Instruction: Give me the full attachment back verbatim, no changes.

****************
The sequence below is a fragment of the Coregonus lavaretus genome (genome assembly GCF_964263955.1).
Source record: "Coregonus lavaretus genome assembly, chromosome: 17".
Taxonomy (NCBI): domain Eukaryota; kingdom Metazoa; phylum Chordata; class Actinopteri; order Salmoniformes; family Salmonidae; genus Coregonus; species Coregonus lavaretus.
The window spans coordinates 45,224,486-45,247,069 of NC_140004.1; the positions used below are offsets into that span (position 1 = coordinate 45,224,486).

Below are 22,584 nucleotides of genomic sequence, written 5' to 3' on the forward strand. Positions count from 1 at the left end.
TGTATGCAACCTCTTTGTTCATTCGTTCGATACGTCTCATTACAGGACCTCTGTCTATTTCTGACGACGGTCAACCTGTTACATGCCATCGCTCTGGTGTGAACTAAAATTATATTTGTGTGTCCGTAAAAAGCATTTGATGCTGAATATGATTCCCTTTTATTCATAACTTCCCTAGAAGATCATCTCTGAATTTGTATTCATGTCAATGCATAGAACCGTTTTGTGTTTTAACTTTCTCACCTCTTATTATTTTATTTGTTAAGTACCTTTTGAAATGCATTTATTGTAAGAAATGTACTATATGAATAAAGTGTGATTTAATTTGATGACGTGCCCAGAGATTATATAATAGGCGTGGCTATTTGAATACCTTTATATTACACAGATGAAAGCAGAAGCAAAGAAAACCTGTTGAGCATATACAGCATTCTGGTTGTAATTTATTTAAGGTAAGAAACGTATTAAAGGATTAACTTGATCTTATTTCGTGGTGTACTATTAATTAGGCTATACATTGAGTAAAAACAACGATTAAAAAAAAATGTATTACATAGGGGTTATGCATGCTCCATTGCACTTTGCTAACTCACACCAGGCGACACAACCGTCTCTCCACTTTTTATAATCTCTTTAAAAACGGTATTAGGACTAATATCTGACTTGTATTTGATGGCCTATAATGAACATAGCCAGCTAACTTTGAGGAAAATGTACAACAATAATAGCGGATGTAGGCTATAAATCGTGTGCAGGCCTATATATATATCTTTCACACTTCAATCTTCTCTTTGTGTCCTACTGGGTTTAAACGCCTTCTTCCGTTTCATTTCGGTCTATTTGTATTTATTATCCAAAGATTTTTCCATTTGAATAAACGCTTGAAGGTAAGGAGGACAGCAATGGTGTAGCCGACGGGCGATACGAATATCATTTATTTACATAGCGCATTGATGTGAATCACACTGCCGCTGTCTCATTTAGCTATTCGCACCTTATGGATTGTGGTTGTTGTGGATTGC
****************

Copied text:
The sequence below is a fragment of the Coregonus lavaretus genome (genome assembly GCF_964263955.1).
Source record: "Coregonus lavaretus genome assembly, chromosome: 17".
Taxonomy (NCBI): domain Eukaryota; kingdom Metazoa; phylum Chordata; class Actinopteri; order Salmoniformes; family Salmonidae; genus Coregonus; species Coregonus lavaretus.
The window spans coordinates 45,224,486-45,247,069 of NC_140004.1; the positions used below are offsets into that span (position 1 = coordinate 45,224,486).

Below are 22,584 nucleotides of genomic sequence, written 5' to 3' on the forward strand. Positions count from 1 at the left end.
TGTATGCAACCTCTTTGTTCATTCGTTCGATACGTCTCATTACAGGACCTCTGTCTATTTCTGACGACGGTCAACCTGTTACATGCCATCGCTCTGGTGTGAACTAAAATTATATTTGTGTGTCCGTAAAAAGCATTTGATGCTGAATATGATTCCCTTTTATTCATAACTTCCCTAGAAGATCATCTCTGAATTTGTATTCATGTCAATGCATAGAACCGTTTTGTGTTTTAACTTTCTCACCTCTTATTATTTTATTTGTTAAGTACCTTTTGAAATGCATTTATTGTAAGAAATGTACTATATGAATAAAGTGTGATTTAATTTGATGACGTGCCCAGAGATTATATAATAGGCGTGGCTATTTGAATACCTTTATATTACACAGATGAAAGCAGAAGCAAAGAAAACCTGTTGAGCATATACAGCATTCTGGTTGTAATTTATTTAAGGTAAGAAACGTATTAAAGGATTAACTTGATCTTATTTCGTGGTGTACTATTAATTAGGCTATACATTGAGTAAAAACAACGATTAAAAAAAAATGTATTACATAGGGGTTATGCATGCTCCATTGCACTTTGCTAACTCACACCAGGCGACACAACCGTCTCTCCACTTTTTATAATCTCTTTAAAAACGGTATTAGGACTAATATCTGACTTGTATTTGATGGCCTATAATGAACATAGCCAGCTAACTTTGAGGAAAATGTACAACAATAATAGCGGATGTAGGCTATAAATCGTGTGCAGGCCTATATATATATCTTTCACACTTCAATCTTCTCTTTGTGTCCTACTGGGTTTAAACGCCTTCTTCCGTTTCATTTCGGTCTATTTGTATTTATTATCCAAAGATTTTTCCATTTGAATAAACGCTTGAAGGTAAGGAGGACAGCAATGGTGTAGCCGACGGGCGATACGAATATCATTTATTTACATAGCGCATTGATGTGAATCACACTGCCGCTGTCTCATTTAGCTATTCGCACCTTATGGATTGTGGTTGTTGTGGATTGC